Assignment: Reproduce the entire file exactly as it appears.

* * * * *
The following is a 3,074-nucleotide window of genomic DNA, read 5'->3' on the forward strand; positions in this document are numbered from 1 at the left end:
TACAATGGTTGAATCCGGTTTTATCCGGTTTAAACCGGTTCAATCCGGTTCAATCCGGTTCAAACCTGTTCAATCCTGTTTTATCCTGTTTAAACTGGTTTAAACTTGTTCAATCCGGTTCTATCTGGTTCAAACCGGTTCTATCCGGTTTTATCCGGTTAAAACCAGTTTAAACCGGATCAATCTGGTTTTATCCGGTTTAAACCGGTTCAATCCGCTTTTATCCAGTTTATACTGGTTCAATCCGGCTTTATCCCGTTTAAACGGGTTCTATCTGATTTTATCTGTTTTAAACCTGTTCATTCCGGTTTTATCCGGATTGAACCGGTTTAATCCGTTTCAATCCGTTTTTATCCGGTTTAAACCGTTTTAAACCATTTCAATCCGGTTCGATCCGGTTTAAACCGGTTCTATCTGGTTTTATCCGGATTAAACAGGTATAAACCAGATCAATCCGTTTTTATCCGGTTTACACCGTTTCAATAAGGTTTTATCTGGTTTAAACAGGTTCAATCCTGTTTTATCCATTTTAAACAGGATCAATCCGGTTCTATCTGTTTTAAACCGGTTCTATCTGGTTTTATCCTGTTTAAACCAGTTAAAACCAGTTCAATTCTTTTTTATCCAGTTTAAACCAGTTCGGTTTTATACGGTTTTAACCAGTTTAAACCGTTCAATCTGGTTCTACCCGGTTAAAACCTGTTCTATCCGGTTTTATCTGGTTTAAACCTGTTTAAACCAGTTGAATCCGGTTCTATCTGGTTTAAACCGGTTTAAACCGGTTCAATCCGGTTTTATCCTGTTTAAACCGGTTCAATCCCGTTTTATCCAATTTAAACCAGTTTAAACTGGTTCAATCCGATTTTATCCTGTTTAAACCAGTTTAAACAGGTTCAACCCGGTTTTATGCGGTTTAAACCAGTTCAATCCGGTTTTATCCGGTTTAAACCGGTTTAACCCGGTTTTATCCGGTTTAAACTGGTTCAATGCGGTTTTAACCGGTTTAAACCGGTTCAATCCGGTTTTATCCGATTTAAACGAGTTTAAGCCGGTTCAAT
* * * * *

The following is a 3,074-nucleotide window of genomic DNA, read 5'->3' on the forward strand; positions in this document are numbered from 1 at the left end:
TACAATGGTTGAATCCGGTTTTATCCGGTTTAAACCGGTTCAATCCGGTTCAATCCGGTTCAAACCTGTTCAATCCTGTTTTATCCTGTTTAAACTGGTTTAAACTTGTTCAATCCGGTTCTATCTGGTTCAAACCGGTTCTATCCGGTTTTATCCGGTTAAAACCAGTTTAAACCGGATCAATCTGGTTTTATCCGGTTTAAACCGGTTCAATCCGCTTTTATCCAGTTTATACTGGTTCAATCCGGCTTTATCCCGTTTAAACGGGTTCTATCTGATTTTATCTGTTTTAAACCTGTTCATTCCGGTTTTATCCGGATTGAACCGGTTTAATCCGTTTCAATCCGTTTTTATCCGGTTTAAACCGTTTTAAACCATTTCAATCCGGTTCGATCCGGTTTAAACCGGTTCTATCTGGTTTTATCCGGATTAAACAGGTATAAACCAGATCAATCCGTTTTTATCCGGTTTACACCGTTTCAATAAGGTTTTATCTGGTTTAAACAGGTTCAATCCTGTTTTATCCATTTTAAACAGGATCAATCCGGTTCTATCTGTTTTAAACCGGTTCTATCTGGTTTTATCCTGTTTAAACCAGTTAAAACCAGTTCAATTCTTTTTTATCCAGTTTAAACCAGTTCGGTTTTATACGGTTTTAACCAGTTTAAACCGTTCAATCTGGTTCTACCCGGTTAAAACCTGTTCTATCCGGTTTTATCTGGTTTAAACCTGTTTAAACCAGTTGAATCCGGTTCTATCTGGTTTAAACCGGTTTAAACCGGTTCAATCCGGTTTTATCCTGTTTAAACCGGTTCAATCCCGTTTTATCCAATTTAAACCAGTTTAAACTGGTTCAATCCGATTTTATCCTGTTTAAACCAGTTTAAACAGGTTCAACCCGGTTTTATGCGGTTTAAACCAGTTCAATCCGGTTTTATCCGGTTTAAACCGGTTTAACCCGGTTTTATCCGGTTTAAACTGGTTCAATGCGGTTTTAACCGGTTTAAACCGGTTCAATCCGGTTTTATCCGATTTAAACGAGTTTAAGCCGGTTCAAT